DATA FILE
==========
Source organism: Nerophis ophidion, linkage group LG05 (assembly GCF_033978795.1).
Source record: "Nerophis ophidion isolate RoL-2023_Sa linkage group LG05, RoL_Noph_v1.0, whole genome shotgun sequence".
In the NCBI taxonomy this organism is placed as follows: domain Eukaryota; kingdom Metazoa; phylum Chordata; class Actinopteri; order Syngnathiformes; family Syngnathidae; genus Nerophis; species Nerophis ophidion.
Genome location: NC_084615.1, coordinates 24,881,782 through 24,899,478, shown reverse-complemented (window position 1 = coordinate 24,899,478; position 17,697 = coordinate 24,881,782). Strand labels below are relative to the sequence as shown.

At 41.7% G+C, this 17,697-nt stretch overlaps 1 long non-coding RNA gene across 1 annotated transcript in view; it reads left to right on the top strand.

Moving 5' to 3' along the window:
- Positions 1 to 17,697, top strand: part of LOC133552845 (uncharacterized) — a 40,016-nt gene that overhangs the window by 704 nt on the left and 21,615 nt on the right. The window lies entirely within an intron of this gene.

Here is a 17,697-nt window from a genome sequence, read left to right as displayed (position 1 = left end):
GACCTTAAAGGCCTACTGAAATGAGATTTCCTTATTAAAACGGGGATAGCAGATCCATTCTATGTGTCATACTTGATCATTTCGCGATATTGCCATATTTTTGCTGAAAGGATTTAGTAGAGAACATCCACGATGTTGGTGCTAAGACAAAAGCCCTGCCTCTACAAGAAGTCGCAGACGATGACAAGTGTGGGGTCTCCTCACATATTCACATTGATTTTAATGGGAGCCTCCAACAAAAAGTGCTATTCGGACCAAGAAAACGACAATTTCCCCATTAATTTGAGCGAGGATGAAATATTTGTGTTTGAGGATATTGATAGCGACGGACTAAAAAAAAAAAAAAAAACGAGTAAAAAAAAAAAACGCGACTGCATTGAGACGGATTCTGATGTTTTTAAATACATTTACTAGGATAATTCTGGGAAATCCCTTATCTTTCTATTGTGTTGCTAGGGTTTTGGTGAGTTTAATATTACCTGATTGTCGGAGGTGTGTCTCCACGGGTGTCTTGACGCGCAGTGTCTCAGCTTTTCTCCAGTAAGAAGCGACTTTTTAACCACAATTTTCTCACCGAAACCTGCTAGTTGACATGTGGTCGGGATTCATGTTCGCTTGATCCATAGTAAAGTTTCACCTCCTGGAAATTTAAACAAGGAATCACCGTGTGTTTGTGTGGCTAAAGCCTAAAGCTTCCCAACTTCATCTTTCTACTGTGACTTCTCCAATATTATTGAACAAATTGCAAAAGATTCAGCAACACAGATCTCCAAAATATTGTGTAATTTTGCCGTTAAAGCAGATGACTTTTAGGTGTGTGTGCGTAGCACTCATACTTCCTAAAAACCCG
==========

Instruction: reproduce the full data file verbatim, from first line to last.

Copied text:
Source organism: Nerophis ophidion, linkage group LG05 (assembly GCF_033978795.1).
Source record: "Nerophis ophidion isolate RoL-2023_Sa linkage group LG05, RoL_Noph_v1.0, whole genome shotgun sequence".
In the NCBI taxonomy this organism is placed as follows: domain Eukaryota; kingdom Metazoa; phylum Chordata; class Actinopteri; order Syngnathiformes; family Syngnathidae; genus Nerophis; species Nerophis ophidion.
Genome location: NC_084615.1, coordinates 24,881,782 through 24,899,478, shown reverse-complemented (window position 1 = coordinate 24,899,478; position 17,697 = coordinate 24,881,782). Strand labels below are relative to the sequence as shown.

At 41.7% G+C, this 17,697-nt stretch overlaps 1 long non-coding RNA gene across 1 annotated transcript in view; it reads left to right on the top strand.

Moving 5' to 3' along the window:
- Positions 1 to 17,697, top strand: part of LOC133552845 (uncharacterized) — a 40,016-nt gene that overhangs the window by 704 nt on the left and 21,615 nt on the right. The window lies entirely within an intron of this gene.

Here is a 17,697-nt window from a genome sequence, read left to right as displayed (position 1 = left end):
GACCTTAAAGGCCTACTGAAATGAGATTTCCTTATTAAAACGGGGATAGCAGATCCATTCTATGTGTCATACTTGATCATTTCGCGATATTGCCATATTTTTGCTGAAAGGATTTAGTAGAGAACATCCACGATGTTGGTGCTAAGACAAAAGCCCTGCCTCTACAAGAAGTCGCAGACGATGACAAGTGTGGGGTCTCCTCACATATTCACATTGATTTTAATGGGAGCCTCCAACAAAAAGTGCTATTCGGACCAAGAAAACGACAATTTCCCCATTAATTTGAGCGAGGATGAAATATTTGTGTTTGAGGATATTGATAGCGACGGACTAAAAAAAAAAAAAAAAACGAGTAAAAAAAAAAAACGCGACTGCATTGAGACGGATTCTGATGTTTTTAAATACATTTACTAGGATAATTCTGGGAAATCCCTTATCTTTCTATTGTGTTGCTAGGGTTTTGGTGAGTTTAATATTACCTGATTGTCGGAGGTGTGTCTCCACGGGTGTCTTGACGCGCAGTGTCTCAGCTTTTCTCCAGTAAGAAGCGACTTTTTAACCACAATTTTCTCACCGAAACCTGCTAGTTGACATGTGGTCGGGATTCATGTTCGCTTGATCCATAGTAAAGTTTCACCTCCTGGAAATTTAAACAAGGAATCACCGTGTGTTTGTGTGGCTAAAGCCTAAAGCTTCCCAACTTCATCTTTCTACTGTGACTTCTCCAATATTATTGAACAAATTGCAAAAGATTCAGCAACACAGATCTCCAAAATATTGTGTAATTTTGCCGTTAAAGCAGATGACTTTTAGGTGTGTGTGCGTAGCACTCATACTTCCTAAAAACCCG